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I am a first time buyer and I am interested in buying a foreclosed home. My credit store is good.

I am trying to pay around 650 a month for payment, insurance and all. I need a 3+ bedroom/2+ bathroom.
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January 18 2010 - Athens
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Answers (12)

Can you say "solicitation."  :)  Come on Matt....
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January 19 2010
What area(s) are you considering?  I'll gladly email you a list of homes that match your search criteria. 
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January 19 2010
First time buyer:

I disagree with the other folks when they say you don't need a Realtor.  Buying your first home often times will be the foundation of your home buying future.  The poor people that got foreclosed on are just like you and me and it can happen to anyone.  It is worth the time and money to hire a professional that is on your team and going to help you make a good decision.  Interview some agents and find some person that has sold 30-60 homes in the last 24 months.  They have the experience to help you make a good decision. 

Attorney's understand the legal ramifications and are an important part of your team, but they are not the team.  Remember there is no "I" in team. 

Best of Luck.
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January 19 2010
"You don't need to involve a realtor -- just hire an attorney to go over the contract with you and work up any paperwork at the necessary time."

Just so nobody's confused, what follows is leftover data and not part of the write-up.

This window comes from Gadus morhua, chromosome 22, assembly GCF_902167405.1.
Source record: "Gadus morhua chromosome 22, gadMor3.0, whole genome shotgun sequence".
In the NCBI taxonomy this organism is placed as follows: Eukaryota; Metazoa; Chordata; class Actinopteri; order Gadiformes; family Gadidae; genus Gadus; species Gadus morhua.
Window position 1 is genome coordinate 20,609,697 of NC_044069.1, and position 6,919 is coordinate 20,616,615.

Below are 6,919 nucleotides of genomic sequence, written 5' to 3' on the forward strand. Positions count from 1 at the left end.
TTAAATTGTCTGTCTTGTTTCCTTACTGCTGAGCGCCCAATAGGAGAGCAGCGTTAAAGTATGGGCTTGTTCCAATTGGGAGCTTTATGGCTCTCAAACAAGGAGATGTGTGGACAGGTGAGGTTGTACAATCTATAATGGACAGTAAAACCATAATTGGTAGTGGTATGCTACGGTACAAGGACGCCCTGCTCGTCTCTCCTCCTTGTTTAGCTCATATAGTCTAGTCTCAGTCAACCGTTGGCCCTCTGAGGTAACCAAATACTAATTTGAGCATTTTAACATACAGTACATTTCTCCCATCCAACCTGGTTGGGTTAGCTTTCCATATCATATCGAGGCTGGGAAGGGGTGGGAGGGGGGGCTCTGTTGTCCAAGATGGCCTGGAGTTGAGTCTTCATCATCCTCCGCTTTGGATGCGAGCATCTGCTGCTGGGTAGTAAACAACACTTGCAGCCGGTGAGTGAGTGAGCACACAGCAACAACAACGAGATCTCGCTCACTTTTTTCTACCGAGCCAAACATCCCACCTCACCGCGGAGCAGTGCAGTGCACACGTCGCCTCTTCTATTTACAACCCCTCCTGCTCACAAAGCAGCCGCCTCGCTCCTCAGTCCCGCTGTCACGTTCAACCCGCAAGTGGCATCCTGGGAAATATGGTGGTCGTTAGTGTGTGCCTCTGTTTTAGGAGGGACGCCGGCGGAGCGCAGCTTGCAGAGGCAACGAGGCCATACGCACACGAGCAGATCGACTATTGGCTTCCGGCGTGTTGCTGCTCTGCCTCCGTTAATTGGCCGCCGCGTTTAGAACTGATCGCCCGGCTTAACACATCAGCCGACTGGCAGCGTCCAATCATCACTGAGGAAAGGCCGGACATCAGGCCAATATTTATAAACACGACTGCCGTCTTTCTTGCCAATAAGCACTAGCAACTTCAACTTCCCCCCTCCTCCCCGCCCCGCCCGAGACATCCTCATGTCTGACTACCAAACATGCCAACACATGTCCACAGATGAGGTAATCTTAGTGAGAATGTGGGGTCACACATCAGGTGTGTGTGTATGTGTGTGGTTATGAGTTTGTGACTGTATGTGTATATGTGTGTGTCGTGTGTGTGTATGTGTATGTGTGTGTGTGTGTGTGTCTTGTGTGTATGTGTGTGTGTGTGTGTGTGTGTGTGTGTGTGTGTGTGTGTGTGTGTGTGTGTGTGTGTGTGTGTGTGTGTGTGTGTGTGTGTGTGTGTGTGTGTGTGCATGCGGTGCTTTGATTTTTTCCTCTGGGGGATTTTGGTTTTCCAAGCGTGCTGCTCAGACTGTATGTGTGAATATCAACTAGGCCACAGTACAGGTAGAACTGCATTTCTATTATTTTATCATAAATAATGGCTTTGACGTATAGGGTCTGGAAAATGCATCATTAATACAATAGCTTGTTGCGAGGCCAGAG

I am sorry.  This advice just bothers me.  Buying foreclosures in particular are more than doing paperwork and looking over a contract.  There are so many things to consider and things you need to know, especially if the property is going to be a primary residence as compared to a rental or other occupancy type.  Inspections of various kinds should be done and most attorneys are not capable because they don't generally worry over issues like this to know what needs or should be done.  Most attorneys inside of the law I have seen don't know everything so how would they know to suggest the various inspections that someone need to have done to be knowledgeable about a purchase?

Remember that banks generally DO USE REALTORS to list foreclosures and so they have someone looking out for their interests.  This means, per agency law, buyer beware because with all the disclaimers and disclosures they make buyers sign to make sure you understand what "as-is" means, they could care less about you the buyer. 

An attorney may help read and tell you what the contract says, but that's about it.  Unless they have been in the trenches buying these properties over the past year(s) they won't know the in's and out's. 

Granted, again Ed. F, I am just a Realtor, but I also hold a degree from a Top 25 Business school so I am no idiot just because I am a salesman.

This is the largest problem with advice sites such as Zillow and Trulia have.  There are too many people that give half of an answer and others rely on this half-advice to their own detriment because they are not as experienced in the process.

In the end, tbolton30, no one who answers your questions or gives you advice is buying that property.  You are. No attorney and no commentator on Zillow, Trulia, or where ever is responsible for that purchase so you have to be comfortable with the information you obtain.  I would get as much as I freely could if buying as-is foreclosures. 
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January 19 2010
"Foreclosed homes are often not bargains, so don't narrow your focus on foreclosed homes." 

This is someone who doesn't know.  I look at foreclosed homes every day of the week and I can tell you emphatically that there are a lot of great bargains out there.  Not all of them, but a lot of them.

"You don't need to involve a realtor -- just hire an attorney to go over the contract with you and work up any paperwork at the necessary time."